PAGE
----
Diffractions Possibly Present for Cubic Structures


Peak width full width at half maximum

Peak Width - Full Width at Half Maximum

(FWHM)

Determine

  • Particle or

    grain size

    2.Residual

    strain


Effect of particle grain size

Effect of Particle (Grain) Size

As rolled

300oC

As rolled

t

Grain

size

200oC

I

K1

B

K2

(FWHM)

250oC

Grain

size

450oC

300oC

0.9

Peak

broadening

B =

t cos

450oC

As grain size decreases

hardness increases and

peak become broader

2

(331) Peak of cold-rolled and

annealed 70Cu-30Zn brass


Effect of lattice strain on diffraction peak position and width

Effect of Lattice Strain on Diffraction Peak Position and Width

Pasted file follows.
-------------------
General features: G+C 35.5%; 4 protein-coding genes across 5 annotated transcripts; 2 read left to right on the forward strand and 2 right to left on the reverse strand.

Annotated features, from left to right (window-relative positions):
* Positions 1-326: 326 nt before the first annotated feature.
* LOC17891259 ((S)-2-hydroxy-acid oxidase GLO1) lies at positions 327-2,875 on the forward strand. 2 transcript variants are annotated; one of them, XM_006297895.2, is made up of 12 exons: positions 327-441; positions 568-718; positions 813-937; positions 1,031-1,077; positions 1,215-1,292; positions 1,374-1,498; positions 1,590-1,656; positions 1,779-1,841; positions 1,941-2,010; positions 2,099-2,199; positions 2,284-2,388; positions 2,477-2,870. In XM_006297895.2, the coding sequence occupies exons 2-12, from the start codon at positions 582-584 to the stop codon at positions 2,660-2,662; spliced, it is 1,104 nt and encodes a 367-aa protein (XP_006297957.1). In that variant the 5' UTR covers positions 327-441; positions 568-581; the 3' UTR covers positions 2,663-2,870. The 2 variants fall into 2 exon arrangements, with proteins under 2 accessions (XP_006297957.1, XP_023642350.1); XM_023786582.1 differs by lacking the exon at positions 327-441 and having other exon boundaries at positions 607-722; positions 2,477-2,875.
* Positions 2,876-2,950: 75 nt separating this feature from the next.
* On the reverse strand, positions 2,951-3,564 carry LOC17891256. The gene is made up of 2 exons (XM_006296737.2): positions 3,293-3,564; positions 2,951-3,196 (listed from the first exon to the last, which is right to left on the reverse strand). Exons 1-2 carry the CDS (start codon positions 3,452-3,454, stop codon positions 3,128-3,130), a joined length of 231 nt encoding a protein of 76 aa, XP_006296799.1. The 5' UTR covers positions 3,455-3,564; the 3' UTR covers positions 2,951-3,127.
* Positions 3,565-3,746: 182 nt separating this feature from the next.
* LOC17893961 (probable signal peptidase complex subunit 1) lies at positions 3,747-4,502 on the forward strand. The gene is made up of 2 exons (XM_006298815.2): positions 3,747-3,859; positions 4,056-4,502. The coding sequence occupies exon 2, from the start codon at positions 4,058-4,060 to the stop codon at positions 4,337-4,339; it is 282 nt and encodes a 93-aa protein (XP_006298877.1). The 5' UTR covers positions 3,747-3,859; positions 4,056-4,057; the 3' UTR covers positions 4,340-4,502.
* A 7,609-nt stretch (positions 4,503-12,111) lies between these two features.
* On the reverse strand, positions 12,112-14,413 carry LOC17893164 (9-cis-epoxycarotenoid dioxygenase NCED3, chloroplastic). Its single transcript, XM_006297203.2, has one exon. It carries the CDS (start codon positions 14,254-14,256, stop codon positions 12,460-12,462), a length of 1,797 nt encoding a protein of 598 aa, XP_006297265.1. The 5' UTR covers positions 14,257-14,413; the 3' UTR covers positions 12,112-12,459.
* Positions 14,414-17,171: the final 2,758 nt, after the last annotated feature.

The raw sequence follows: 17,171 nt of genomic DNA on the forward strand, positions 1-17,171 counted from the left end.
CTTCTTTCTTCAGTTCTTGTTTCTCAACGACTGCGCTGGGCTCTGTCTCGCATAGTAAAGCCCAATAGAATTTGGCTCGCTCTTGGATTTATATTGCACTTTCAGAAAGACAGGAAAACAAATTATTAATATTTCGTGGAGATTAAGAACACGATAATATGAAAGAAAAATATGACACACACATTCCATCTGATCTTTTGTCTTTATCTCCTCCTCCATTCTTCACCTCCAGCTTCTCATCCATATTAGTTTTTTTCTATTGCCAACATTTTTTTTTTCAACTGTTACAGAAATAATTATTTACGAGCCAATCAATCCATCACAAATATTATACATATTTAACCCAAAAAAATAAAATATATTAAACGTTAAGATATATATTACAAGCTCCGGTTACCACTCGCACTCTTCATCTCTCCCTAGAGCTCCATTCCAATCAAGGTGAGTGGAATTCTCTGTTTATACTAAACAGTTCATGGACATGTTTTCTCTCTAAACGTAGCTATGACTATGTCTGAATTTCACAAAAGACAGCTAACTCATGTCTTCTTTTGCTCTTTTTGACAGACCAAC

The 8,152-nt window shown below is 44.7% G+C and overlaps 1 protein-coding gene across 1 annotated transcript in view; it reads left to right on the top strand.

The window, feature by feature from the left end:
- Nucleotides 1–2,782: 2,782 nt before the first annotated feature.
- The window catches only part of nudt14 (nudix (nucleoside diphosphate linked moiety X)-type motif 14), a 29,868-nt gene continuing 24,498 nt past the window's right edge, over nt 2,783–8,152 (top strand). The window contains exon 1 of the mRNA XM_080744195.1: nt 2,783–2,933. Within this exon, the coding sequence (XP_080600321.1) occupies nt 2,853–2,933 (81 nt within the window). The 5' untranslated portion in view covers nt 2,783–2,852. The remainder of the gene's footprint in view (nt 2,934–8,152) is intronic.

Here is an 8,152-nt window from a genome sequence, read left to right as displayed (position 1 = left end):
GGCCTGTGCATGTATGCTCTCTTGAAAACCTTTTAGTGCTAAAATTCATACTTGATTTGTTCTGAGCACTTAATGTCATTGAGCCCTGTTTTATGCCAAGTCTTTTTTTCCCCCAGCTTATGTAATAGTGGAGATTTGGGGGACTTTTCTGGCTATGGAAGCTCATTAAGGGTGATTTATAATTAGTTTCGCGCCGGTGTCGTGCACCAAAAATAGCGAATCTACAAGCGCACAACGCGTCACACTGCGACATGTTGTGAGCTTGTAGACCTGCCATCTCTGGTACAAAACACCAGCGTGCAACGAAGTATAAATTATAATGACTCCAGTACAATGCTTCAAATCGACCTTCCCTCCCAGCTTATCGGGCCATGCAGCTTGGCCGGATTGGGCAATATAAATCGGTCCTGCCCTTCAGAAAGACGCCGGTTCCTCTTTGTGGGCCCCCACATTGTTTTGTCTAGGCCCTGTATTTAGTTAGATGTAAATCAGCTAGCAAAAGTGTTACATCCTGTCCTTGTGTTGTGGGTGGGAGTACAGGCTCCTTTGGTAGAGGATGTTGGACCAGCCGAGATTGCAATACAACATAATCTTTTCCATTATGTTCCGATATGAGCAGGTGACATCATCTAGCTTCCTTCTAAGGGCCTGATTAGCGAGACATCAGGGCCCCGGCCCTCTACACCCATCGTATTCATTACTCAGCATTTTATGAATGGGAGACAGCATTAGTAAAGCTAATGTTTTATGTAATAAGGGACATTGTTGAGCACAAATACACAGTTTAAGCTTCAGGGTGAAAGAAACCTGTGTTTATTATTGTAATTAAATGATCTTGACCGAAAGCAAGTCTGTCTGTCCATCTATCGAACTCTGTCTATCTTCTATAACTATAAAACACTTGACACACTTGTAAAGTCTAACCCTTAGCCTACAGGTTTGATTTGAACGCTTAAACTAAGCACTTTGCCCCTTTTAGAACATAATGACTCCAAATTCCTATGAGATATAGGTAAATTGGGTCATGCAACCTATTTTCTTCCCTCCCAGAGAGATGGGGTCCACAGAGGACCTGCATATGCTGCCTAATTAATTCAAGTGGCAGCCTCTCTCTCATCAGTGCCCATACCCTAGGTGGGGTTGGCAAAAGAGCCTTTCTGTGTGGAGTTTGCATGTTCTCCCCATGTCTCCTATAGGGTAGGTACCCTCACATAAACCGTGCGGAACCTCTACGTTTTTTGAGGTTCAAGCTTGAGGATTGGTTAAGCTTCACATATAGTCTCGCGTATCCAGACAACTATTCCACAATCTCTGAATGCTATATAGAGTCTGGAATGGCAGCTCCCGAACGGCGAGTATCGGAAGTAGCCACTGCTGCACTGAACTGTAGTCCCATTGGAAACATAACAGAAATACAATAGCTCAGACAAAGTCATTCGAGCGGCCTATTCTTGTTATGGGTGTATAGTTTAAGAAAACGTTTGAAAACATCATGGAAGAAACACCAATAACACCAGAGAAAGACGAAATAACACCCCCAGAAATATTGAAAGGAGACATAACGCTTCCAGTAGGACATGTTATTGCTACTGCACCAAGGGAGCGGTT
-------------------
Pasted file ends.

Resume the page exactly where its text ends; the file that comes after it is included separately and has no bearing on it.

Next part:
No Strain

Uniform Strain

(d1-do)/do

Peak moves, no shape changes

Non-uniform Strain

d1constant

Peak broadens


Xrd patterns from other states of matter

XRD patterns from other states of matter

Crystal

Constructive interference

Structural periodicity

Diffraction

Sharp maxima

2

Liquid or amorphous solid

Lack of periodicity One or two

Short range orderbroad maxima

Monatomic gas

Atoms are arranged Scattering I

perfectly at random decreases with 


Diffraction of x rays by crystals laue method

Diffraction of X-rays by Crystals Laue Method

http://www.youtube.com/watch?v=UfDW0-kghmI at~1:20-3:00

Back-reflection Laue

crystal

Film

X-ray

[001]

Transmission Laue

Film

crystal

http://www.youtube.com/watch?v=2JwpHmT6ntU


Powder diffraction most widely used

Diffraction of X-rays by Polycrystals

2

2

Powder Diffraction (most widely used)